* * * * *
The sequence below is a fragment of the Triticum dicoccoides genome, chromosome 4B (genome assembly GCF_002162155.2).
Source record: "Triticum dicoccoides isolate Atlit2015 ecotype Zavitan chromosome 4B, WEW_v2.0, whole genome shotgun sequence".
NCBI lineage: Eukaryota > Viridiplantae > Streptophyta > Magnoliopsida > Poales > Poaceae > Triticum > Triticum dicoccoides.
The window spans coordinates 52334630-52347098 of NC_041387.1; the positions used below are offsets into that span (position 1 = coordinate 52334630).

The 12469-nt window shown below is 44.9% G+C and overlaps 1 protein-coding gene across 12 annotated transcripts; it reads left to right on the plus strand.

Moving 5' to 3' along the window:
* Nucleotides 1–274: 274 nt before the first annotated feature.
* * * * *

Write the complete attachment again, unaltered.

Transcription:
The sequence below is a fragment of the Triticum dicoccoides genome, chromosome 4B (genome assembly GCF_002162155.2).
Source record: "Triticum dicoccoides isolate Atlit2015 ecotype Zavitan chromosome 4B, WEW_v2.0, whole genome shotgun sequence".
NCBI lineage: Eukaryota > Viridiplantae > Streptophyta > Magnoliopsida > Poales > Poaceae > Triticum > Triticum dicoccoides.
The window spans coordinates 52334630-52347098 of NC_041387.1; the positions used below are offsets into that span (position 1 = coordinate 52334630).

The 12469-nt window shown below is 44.9% G+C and overlaps 1 protein-coding gene across 12 annotated transcripts; it reads left to right on the plus strand.

Moving 5' to 3' along the window:
* Nucleotides 1–274: 274 nt before the first annotated feature.